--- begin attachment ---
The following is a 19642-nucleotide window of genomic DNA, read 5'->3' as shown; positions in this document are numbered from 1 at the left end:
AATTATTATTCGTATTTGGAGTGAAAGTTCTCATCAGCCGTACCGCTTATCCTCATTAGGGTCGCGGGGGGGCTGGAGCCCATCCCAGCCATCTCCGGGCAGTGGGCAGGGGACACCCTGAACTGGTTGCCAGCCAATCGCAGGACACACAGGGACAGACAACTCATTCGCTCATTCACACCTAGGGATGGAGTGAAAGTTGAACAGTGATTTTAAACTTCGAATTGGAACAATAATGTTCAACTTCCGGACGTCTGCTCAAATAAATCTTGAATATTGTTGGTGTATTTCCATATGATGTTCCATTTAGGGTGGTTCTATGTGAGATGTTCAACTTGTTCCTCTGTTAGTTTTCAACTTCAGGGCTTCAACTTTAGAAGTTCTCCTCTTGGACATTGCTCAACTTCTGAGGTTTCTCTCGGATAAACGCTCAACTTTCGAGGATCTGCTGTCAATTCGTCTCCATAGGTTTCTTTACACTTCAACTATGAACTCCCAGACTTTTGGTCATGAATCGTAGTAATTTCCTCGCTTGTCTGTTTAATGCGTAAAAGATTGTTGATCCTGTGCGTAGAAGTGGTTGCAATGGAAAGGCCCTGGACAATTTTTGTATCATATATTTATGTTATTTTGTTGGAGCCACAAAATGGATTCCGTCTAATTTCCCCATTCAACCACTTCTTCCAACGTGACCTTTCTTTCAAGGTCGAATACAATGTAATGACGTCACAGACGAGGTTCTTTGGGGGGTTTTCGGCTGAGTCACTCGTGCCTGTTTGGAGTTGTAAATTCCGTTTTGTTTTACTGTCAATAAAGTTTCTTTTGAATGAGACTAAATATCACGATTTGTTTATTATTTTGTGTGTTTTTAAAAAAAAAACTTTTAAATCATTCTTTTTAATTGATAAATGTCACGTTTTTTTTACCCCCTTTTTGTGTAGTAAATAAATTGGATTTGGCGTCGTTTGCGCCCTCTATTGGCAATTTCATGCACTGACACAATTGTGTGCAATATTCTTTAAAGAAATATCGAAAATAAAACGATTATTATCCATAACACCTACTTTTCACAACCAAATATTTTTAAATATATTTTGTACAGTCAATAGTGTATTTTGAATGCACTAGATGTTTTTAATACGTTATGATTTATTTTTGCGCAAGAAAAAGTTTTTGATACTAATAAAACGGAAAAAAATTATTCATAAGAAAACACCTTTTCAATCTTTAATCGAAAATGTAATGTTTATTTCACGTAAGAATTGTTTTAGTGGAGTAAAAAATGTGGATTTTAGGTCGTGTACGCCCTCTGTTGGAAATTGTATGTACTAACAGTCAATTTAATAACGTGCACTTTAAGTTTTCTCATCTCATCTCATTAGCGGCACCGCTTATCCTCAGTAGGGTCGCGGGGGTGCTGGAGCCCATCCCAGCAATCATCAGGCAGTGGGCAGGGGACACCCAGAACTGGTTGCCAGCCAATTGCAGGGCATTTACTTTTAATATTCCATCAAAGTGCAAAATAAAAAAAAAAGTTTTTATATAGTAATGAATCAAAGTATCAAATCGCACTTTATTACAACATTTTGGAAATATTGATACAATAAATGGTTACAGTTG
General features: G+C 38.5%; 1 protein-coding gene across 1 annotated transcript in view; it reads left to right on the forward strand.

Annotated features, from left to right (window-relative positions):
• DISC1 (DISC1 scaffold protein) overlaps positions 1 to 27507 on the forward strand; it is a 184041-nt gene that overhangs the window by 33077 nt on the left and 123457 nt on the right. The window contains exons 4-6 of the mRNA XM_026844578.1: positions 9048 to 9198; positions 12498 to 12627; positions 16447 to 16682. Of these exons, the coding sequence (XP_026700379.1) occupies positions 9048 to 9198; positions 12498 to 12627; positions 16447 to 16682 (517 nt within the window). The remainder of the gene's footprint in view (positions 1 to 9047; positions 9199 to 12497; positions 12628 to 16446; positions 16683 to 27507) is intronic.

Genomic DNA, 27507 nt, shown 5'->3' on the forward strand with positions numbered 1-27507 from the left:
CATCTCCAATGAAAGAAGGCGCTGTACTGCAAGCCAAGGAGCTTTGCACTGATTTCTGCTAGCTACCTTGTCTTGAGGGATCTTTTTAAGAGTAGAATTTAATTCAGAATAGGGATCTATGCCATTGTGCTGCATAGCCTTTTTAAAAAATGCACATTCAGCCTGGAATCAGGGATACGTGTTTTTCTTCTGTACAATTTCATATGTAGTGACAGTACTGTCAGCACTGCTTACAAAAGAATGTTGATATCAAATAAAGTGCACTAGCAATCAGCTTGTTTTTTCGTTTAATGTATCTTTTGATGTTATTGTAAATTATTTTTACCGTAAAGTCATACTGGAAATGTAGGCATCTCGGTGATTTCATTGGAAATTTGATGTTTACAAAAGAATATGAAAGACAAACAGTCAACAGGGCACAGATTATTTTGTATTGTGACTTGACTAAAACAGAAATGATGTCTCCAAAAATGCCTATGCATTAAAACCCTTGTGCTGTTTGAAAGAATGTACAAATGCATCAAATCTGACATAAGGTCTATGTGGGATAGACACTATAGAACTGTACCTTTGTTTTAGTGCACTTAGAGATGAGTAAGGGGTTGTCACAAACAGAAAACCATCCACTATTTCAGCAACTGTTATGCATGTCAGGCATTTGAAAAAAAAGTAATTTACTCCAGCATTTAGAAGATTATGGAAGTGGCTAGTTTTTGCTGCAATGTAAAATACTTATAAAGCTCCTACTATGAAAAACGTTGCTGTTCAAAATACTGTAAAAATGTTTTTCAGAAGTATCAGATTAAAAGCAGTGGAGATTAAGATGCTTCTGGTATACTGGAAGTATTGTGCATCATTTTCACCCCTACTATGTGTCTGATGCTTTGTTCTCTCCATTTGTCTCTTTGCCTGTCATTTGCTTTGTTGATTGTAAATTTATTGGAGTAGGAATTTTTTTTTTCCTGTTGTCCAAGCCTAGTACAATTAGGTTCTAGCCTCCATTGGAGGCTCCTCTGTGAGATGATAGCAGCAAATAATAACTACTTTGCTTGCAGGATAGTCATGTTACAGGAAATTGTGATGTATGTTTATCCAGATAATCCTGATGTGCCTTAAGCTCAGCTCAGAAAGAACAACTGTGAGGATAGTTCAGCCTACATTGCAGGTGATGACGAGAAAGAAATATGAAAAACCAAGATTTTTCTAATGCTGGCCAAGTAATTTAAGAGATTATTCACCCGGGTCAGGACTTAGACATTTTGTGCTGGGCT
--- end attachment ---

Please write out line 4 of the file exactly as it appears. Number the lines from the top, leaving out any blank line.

Annotated features, from left to right (window-relative positions):